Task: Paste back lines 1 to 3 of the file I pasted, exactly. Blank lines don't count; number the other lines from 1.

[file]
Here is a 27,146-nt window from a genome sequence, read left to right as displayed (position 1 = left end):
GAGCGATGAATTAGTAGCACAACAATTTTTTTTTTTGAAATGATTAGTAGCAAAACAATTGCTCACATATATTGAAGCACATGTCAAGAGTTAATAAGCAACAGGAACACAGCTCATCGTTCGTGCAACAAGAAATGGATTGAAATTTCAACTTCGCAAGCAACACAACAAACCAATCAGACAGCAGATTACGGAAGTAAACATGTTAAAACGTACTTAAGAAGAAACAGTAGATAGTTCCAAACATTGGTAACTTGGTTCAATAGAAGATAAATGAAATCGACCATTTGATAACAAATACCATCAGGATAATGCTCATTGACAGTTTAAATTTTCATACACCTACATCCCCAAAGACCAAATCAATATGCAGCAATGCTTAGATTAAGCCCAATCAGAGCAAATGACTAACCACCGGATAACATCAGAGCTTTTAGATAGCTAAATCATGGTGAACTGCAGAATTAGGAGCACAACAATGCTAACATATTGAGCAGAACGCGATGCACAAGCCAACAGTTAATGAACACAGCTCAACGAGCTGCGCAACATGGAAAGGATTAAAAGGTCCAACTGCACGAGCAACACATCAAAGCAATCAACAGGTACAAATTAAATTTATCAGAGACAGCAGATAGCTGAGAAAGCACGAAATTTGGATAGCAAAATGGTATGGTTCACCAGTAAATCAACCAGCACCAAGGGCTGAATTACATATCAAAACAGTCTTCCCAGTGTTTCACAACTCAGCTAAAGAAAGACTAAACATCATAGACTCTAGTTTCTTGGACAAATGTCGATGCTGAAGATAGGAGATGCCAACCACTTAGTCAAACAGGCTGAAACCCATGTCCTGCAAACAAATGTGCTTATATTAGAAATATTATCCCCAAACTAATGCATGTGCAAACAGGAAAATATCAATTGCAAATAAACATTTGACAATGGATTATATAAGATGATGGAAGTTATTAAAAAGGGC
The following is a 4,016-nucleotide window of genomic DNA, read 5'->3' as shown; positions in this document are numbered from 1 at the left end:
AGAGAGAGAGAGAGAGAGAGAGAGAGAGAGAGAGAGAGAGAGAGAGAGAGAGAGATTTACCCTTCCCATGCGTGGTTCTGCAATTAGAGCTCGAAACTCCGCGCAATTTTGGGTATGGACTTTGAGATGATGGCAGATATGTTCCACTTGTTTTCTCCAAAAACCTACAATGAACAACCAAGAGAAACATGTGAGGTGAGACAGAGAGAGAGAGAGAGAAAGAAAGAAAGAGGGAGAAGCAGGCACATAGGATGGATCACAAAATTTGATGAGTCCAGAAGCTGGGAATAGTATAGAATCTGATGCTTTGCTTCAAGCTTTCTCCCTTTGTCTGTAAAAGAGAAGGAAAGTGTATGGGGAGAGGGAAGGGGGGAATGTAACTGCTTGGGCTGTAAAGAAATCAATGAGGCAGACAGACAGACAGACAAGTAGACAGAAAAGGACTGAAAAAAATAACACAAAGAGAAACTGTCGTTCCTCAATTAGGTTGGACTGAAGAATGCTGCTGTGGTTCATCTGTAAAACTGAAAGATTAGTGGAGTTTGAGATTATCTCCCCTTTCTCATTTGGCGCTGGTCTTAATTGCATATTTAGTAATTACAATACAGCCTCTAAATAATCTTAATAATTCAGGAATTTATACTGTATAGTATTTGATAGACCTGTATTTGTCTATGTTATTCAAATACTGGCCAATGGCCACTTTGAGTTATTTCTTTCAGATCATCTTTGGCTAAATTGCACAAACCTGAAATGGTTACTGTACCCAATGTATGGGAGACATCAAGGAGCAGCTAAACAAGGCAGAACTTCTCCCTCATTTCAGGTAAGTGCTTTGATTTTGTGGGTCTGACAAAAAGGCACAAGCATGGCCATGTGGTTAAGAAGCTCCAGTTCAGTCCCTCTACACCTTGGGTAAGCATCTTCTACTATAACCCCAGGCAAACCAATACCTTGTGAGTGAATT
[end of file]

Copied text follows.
Here is a 27,146-nt window from a genome sequence, read left to right as displayed (position 1 = left end):
GAGCGATGAATTAGTAGCACAACAATTTTTTTTTTTGAAATGATTAGTAGCAAAACAATTGCTCACATATATTGAAGCACATGTCAAGAGTTAATAAGCAACAGGAACACAGCTCATCGTTCGTGCAACAAGAAATGGATTGAAATTTCAACTTCGCAAGCAACACAACAAACCAATCAGACAGCAGATTACGGAAGTAAACATGTTAAAACGTACTTAAGAAGAAACAGTAGATAGTTCCAAACATTGGTAACTTGGTTCAATAGAAGATAAATGAAATCGACCATTTGATAACAAATACCATCAGGATAATGCTCATTGACAGTTTAAATTTTCATACACCTACATCCCCAAAGACCAAATCAATATGCAGCAATGCTTAGATTAAGCCCAATCAGAGCAAATGACTAACCACCGGATAACATCAGAGCTTTTAGATAGCTAAATCATGGTGAACTGCAGAATTAGGAGCACAACAATGCTAACATATTGAGCAGAACGCGATGCACAAGCCAACAGTTAATGAACACAGCTCAACGAGCTGCGCAACATGGAAAGGATTAAAAGGTCCAACTGCACGAGCAACACATCAAAGCAATCAACAGGTACAAATTAAATTTATCAGAGACAGCAGATAGCTGAGAAAGCACGAAATTTGGATAGCAAAATGGTATGGTTCACCAGTAAATCAACCAGCACCAAGGGCTGAATTACATATCAAAACAGTCTTCCCAGTGTTTCACAACTCAGCTAAAGAAAGACTAAACATCATAGACTCTAGTTTCTTGGACAAATGTCGATGCTGAAGATAGGAGATGCCAACCACTTAGTCAAACAGGCTGAAACCCATGTCCTGCAAACAAATGTGCTTATATTAGAAATATTATCCCCAAACTAATGCATGTGCAAACAGGAAAATATCAATTGCAAATAAACATTTGACAATGGATTATATAAGATGATGGAAGTTATTAAAAAGGGC
The following is a 4,016-nucleotide window of genomic DNA, read 5'->3' as shown; positions in this document are numbered from 1 at the left end: